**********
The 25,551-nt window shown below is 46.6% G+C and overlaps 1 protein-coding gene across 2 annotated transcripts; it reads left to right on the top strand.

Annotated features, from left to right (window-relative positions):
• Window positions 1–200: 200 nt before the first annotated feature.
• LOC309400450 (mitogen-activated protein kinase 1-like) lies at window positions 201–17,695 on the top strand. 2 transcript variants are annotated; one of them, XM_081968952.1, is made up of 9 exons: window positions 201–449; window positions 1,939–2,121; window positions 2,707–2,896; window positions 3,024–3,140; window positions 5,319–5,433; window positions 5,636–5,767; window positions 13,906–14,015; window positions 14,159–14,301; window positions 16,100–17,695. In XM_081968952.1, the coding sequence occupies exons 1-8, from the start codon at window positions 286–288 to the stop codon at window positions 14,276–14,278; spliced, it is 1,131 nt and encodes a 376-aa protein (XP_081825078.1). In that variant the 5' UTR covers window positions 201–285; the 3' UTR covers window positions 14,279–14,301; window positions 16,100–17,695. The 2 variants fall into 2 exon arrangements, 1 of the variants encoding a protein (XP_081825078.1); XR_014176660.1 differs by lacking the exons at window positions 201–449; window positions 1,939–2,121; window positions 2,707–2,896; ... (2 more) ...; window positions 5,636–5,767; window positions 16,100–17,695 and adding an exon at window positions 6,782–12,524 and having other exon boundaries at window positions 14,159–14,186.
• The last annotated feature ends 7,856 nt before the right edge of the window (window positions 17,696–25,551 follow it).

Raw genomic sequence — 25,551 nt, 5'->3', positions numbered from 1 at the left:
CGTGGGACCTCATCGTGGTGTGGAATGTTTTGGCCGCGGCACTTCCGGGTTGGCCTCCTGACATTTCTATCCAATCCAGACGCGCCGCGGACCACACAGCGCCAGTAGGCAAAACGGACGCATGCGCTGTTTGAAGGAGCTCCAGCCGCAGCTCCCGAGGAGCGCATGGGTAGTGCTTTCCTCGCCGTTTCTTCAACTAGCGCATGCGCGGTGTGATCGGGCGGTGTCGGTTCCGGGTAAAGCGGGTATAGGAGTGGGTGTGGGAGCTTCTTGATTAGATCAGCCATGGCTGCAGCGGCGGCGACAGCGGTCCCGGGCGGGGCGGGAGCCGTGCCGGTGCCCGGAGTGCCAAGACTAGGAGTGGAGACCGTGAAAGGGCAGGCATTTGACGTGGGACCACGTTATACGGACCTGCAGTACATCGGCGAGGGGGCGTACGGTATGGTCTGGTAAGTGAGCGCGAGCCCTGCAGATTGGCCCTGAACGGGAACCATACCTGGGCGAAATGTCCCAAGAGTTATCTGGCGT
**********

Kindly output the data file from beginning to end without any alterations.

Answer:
The 25,551-nt window shown below is 46.6% G+C and overlaps 1 protein-coding gene across 2 annotated transcripts; it reads left to right on the top strand.

Annotated features, from left to right (window-relative positions):
• Window positions 1–200: 200 nt before the first annotated feature.
• LOC309400450 (mitogen-activated protein kinase 1-like) lies at window positions 201–17,695 on the top strand. 2 transcript variants are annotated; one of them, XM_081968952.1, is made up of 9 exons: window positions 201–449; window positions 1,939–2,121; window positions 2,707–2,896; window positions 3,024–3,140; window positions 5,319–5,433; window positions 5,636–5,767; window positions 13,906–14,015; window positions 14,159–14,301; window positions 16,100–17,695. In XM_081968952.1, the coding sequence occupies exons 1-8, from the start codon at window positions 286–288 to the stop codon at window positions 14,276–14,278; spliced, it is 1,131 nt and encodes a 376-aa protein (XP_081825078.1). In that variant the 5' UTR covers window positions 201–285; the 3' UTR covers window positions 14,279–14,301; window positions 16,100–17,695. The 2 variants fall into 2 exon arrangements, 1 of the variants encoding a protein (XP_081825078.1); XR_014176660.1 differs by lacking the exons at window positions 201–449; window positions 1,939–2,121; window positions 2,707–2,896; ... (2 more) ...; window positions 5,636–5,767; window positions 16,100–17,695 and adding an exon at window positions 6,782–12,524 and having other exon boundaries at window positions 14,159–14,186.
• The last annotated feature ends 7,856 nt before the right edge of the window (window positions 17,696–25,551 follow it).

Raw genomic sequence — 25,551 nt, 5'->3', positions numbered from 1 at the left:
CGTGGGACCTCATCGTGGTGTGGAATGTTTTGGCCGCGGCACTTCCGGGTTGGCCTCCTGACATTTCTATCCAATCCAGACGCGCCGCGGACCACACAGCGCCAGTAGGCAAAACGGACGCATGCGCTGTTTGAAGGAGCTCCAGCCGCAGCTCCCGAGGAGCGCATGGGTAGTGCTTTCCTCGCCGTTTCTTCAACTAGCGCATGCGCGGTGTGATCGGGCGGTGTCGGTTCCGGGTAAAGCGGGTATAGGAGTGGGTGTGGGAGCTTCTTGATTAGATCAGCCATGGCTGCAGCGGCGGCGACAGCGGTCCCGGGCGGGGCGGGAGCCGTGCCGGTGCCCGGAGTGCCAAGACTAGGAGTGGAGACCGTGAAAGGGCAGGCATTTGACGTGGGACCACGTTATACGGACCTGCAGTACATCGGCGAGGGGGCGTACGGTATGGTCTGGTAAGTGAGCGCGAGCCCTGCAGATTGGCCCTGAACGGGAACCATACCTGGGCGAAATGTCCCAAGAGTTATCTGGCGT